Let me in fact try the hazardous, trick-cycling experiment of thinking about speaking in the act of doing it. What is it like to speak? It is not a bit like playing a wind instrument, which involves stopping and modifying in various ways a flow of air. Speaking is like having something in your mouth, something which you have actually made, from a confluence of the soft breath drawn in from outside and drawn up from within, and the interplay of the various hard and pliable participants in speech: the tongue, the palate, the teeth. In shaping my mouth to speak, I seem to shape the words themselves, conceived as objects. Speaking is tactile, a shaping of an imaginary, elemental substance, perhaps that primal phantasmal playdough which Gaston Bachelard suggests is at work in every encounter between man and matter, giving rise to the principle that he calls the ‘cogito pétrisseur’, the cogito of paste.

I airily say ‘my mouth’ as though this were a simple and obvious thing. But my mouth is more than a kind of windbag, though the magical nature of bags, sacks and purses may have as much to do with the limitlessly endlessly productive nature of the mouth as with the symbolism of uterus or vagina. I not only, as we say, form my words as I speak, I also seem to form my mouth. And the thing is, I am extremely unclear as to where my mouth even begins and ends. When I speak, my mouth enlarges into an entire landscape or skyscape, in which there is easily enough leg-room for the rest of my body. When I gesture, as I must, for who can speak without the accompaniment of the shoulders and fingers, my gestures seem to come from my mouth, or shadow its movements. Speaking in a way turns me inside out. When I speak, my mouth is not in me, I am in my mouth. There is a strong tendency to imagine the brain or the space of interior experience as the same kind of primal cavity as the mouth. When Jean Piaget enquired of a group of children ‘where do you dream?’, one boy sagely replied ‘In my mouth’. Why else would the descent into the lucid, waking dream of cinema seem to require the compulsory accompaniment of so much crunching and slurping?

The action of speaking is an act of making. I make words out of me, out of my own primary matter. This primary shaping implicates the ear, which acts as a sort of feedback mechanism. I do not overhear myself exactly, as I speak, since I seem to hear the words sound before I shape them. But I hear them sound kinaesthetically, as a shape to be made, as a posture or pattern of tension or traction.

The more fanciful this seems, the more to my point it will be. The action of speaking is an action of self-production in fantasy, in the fantasy of self-production.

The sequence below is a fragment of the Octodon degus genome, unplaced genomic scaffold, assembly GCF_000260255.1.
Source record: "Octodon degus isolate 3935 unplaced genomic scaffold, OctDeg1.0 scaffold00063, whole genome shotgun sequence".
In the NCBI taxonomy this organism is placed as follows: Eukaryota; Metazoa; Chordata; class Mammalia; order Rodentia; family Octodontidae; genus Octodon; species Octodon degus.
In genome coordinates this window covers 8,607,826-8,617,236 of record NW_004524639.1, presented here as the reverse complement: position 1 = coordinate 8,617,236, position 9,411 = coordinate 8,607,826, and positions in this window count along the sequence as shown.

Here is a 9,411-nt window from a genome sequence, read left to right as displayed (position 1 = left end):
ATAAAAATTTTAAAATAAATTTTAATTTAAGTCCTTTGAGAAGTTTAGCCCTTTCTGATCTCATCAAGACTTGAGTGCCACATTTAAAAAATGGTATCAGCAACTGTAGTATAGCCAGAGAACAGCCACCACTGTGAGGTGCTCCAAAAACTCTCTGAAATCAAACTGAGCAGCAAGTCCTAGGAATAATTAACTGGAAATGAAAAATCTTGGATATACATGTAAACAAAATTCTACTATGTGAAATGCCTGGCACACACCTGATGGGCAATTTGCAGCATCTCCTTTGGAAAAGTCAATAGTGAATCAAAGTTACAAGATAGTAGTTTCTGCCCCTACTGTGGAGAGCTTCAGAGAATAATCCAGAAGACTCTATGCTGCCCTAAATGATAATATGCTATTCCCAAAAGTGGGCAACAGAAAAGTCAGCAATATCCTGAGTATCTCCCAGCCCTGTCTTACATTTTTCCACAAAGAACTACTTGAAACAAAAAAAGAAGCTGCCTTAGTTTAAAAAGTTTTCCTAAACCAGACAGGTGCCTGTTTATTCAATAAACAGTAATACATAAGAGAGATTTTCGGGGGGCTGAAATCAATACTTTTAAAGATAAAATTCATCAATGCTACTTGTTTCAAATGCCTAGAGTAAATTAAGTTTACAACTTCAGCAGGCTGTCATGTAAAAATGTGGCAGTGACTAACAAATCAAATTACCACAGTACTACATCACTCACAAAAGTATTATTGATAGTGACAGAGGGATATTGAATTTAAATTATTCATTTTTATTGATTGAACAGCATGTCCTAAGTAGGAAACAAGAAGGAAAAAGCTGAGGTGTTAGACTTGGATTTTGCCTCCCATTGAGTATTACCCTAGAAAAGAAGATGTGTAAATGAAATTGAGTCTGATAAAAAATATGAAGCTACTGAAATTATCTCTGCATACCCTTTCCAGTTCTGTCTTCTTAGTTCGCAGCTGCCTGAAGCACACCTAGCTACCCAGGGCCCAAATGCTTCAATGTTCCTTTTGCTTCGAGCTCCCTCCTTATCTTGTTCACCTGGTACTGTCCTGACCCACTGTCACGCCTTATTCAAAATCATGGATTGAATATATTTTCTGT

There is good reason to posit the disproportionate role of touch in the coordinating of the senses one with another. Because all of the primary senses are lodged in the skin, on the outside of the body, one might say that in literal terms they are connected to each other by a membrane of tactility, and that this is reproduced in the way in which we experience them – as may perhaps be testified to by a term such as “sense-impressions.” More than this, though, touch seems to be the primary or favoured mode of our sensory self-attention, which is perhaps why our models of the workings of the senses tend to be topological. This is not to say that we only have knowledge of our senses through touch: knowledge and understanding of the senses will also be encoded in visual terms. But our investments and identifications and above all our feelings of love for the senses, along with their reversals and negative correlatives, such as the wish to mortify or deny the senses, tend towards the tactual. As Michel Serres suggests, the act of beautifying the face involves the touching, the touching up, as we may say, of the senses as they are manifest in the head and face – the lips, ears. It is with the hand that we stop the nose, block the ears, or cover the eyes.

Touch appears to be the most versatile and various of the senses, partly because it threads through all the other modes of sensory apprehension, and also because it seems itself to be formed differently depending upon the particular kind of apprehension it delivers, whether of shape, texture, volume, space, tightness, heat, or weight. It may help to understand and appreciate the comminglings of hearing and touch to suggest some distinctions between some broad modalities of touch. There is the apprehension through touch of what we might call qualities of measure, by which I mean qualities of shape, distance, space, volume and texture. Then there is the apprehension of what might be called pitch; included in this heading would be all the sensations of weight, force, tension, and balance. Then there are relations of temper; these include the whole range of sensations of greater or lesser degrees of excitation, whether in heat, cold, itch, inflammation, or sexual arousal. (I have of course skewed the matter by giving these categories names that suggest the elements of music. But what is music?)

We are too apt to think of the senses as gateways to the outer world, and therefore also as watchers at our gate. But as Boris Galayev has insisted, our five senses are also supplemented by a kind of inner sensoriality; the interoceptive means by which we register our own condition of well-being or discomfort, as well as the proprioceptive senses by which we measure and locate ourselves relative to the world. What sense is it, for example, that gives us the apprehension of ‘leftness’ and ‘rightness’, or of uprightness? The traditional trope of the spider in its web, as employed by Sir John Davies in his ‘Nosce Teipsum’ (1599), is used to figure the soul at the centre of its ramifying sensory empire

Much like a subtill spider, which doth sit
In middle of her web, which spreadeth wide;
If ought doe touch the utmost thred of it,
She feels it instantly on every side